Hutchinson would have his own motivations for saving it. He has plans, including cutting taxes by $100 million during his first year in office – a difficult prospect anyway and an impossible one without the private option’s federal dollars. He does not want to spend his first term reneging on his campaign promise, plugging budget holes, and trying to save endangered hospitals.

The private option may survive, albeit with changes, regardless of who wins. It may die either way. But it probably has a better chance of surviving with help from the candidate for governor who won’t say he supports it.

Obama, Obama, Obama and Bloomberg

By Steve Brawner
© 2014 by Steve Brawner Communications, Inc.

This being a nonpresidential election, President Obama is not on the ballot, but you wouldn’t know it from this year’s campaign.

Obama and his “job-killing agenda” apparently are running for U.S. Senate, along with former New York Mayor Michael Bloomberg. Obama is running for Congress. He’s running for lieutenant governor. He’s probably running for your local offices too.

There’s a reason why Arkansas Republicans continue to tie Democrats to the unpopular president: It works politically. For decades, the state GOP scratched its head as Democrats continued to dominate Arkansas while much of the rest of the South became Republican. Then in 2010 Arkansans changed allegiances. President Obama and Obamacare were like a light switch that flipped the state from Democrat to Republican.

It’s fair game for Republicans to point out that President Obama is a Democrat in a state where Obama is unpopular. Democrats in Congress will certainly be more supportive of his policies than Republicans will. It’s a shorthand way to draw a distinction.

But we’ve heard Obama’s name an awful lot since 2008, and frankly, it’s becoming a little much. He’ll be out of office in two years. I mean, the lieutenant governor’s race? Really?

Perhaps the guilt-by-association campaign reached its height, or depth, with a National Rifle Association radio ad supporting Rep. Tom Cotton in his race against Sen. Mark Pryor. In the accusatory tone to which we’ve all grown sadly accustomed, a voice says Michael Bloomberg, the former mayor of New York, sleeps behind armed guards but wants to take away our guns, so vote for Cotton.

The ad is ridiculous on so many levels. While Bloomberg is an aggressive pro-gun control activist with a lot of money, he’s no longer an elected official, and when he was, it was in New York City. His main connection to Arkansas is a clumsy ad buy he made earlier this campaign cycle against Cotton’s opponent, Sen. Mark Pryor, because he thought PRYOR was too pro-gun. A conservative and pro-gun family member of mine was so insulted by the implication that we Arkies can’t tell Bloomberg from Pryor that he declared the other day that Cotton had lost his vote.

The modern campaign is a far cry from the Illinois Senate election of 1858, when Abraham Lincoln and Stephen Douglas faced off in a series of debates where one spoke for 60 minutes, the other spoke for 90 minutes, and the first spoke for 30 minutes. Surely with that much time at the podium, the two were forced to offer more than just denunciations of President Buchanan. Somehow, the voters in the audience were able to pay attention and grasp the issues despite not having grown up with broadband internet access – or maybe that was the reason they could.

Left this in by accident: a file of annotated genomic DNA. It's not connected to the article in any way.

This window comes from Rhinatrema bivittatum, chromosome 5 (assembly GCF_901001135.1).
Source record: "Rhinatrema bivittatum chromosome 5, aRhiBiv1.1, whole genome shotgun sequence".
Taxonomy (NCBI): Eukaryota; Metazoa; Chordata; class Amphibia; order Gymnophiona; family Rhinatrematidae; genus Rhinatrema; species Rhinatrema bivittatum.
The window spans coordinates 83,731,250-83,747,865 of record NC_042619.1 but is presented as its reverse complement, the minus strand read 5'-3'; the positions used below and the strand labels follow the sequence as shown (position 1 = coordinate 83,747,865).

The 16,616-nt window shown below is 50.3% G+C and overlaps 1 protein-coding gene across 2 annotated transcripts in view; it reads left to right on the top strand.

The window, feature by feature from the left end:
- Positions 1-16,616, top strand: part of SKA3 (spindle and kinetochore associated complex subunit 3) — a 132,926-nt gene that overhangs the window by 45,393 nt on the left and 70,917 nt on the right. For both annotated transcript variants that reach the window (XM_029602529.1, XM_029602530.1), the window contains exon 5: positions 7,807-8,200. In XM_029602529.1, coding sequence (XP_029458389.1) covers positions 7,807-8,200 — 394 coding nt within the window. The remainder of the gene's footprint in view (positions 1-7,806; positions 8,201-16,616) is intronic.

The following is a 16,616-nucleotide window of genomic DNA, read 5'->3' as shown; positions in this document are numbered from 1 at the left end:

Campaigns are supposed to be job interviews between employers (the voters) and potential employees (the candidates). If you were looking for someone to represent your company, would you hire him or her if they spent the entire interview criticizing the other prospect waiting on a metal folding chair in the hallway?

Voters, more so than candidates, are responsible for lifting the campaign’s tone. A prospective employee will do what is necessary to get the job, and if the employer is only swayed by nastiness and innuendo, well, soon word will spread through the employment line.

So maybe Arkansas voters could follow the examples set by Lincoln, Douglas and the state of Illinois. AETN will televise a series of debates Oct. 13-17 for the major offices and include all the candidates, including the Libertarian and Green Party nominees. (Full disclosure: I’m a questioner in two of those debates.) A televised Senate debate is planned for the state’s ABC affiliates Oct. 14.

Political elites believe most of us are not very engaged. They think we can be manipulated. Let’s prove them wrong. There’s a month left until the election. Let’s conduct our own job interviews and hire who we think are the best candidates based on who they are, the policies they support, and whether they are competent enough to do the job.

That’s what we would do with any employee that matters. Don’t these?

The United States, or these United States?

By Steve Brawner
© 2014 by Steve Brawner Communications, Inc.

The federal government will not reform itself. We’re past the point of electing different politicians or enacting different policies. Instead, the government’s underlying structure must be changed through a constitutional amendment process never before used in American history.

That was the message of Michael Farris, head of the Convention of States Project, during testimony before the House and Senate State Agencies and Governmental Affairs Committees Wednesday.

The Constitution has been amended 27 times using one process – Congress proposes a change, and three-fourths of the states ratify it. But Article V of the Constitution also includes another provision where two-thirds of state legislatures, or 34, would call for a convention. Delegates would consider constitutional amendments, each state having one vote. Proposed amendments would have to be ratified by three-fourths of the states – 38, in other words.

That method has never been used successfully, but Farris says it’s the only hope to fix a broken system. His group is asking states to pass resolutions for a convention that would consider how to impose fiscal restraints on the federal government, limit its powers and jurisdiction, and impose term limits on members of Congress and Supreme Court justices.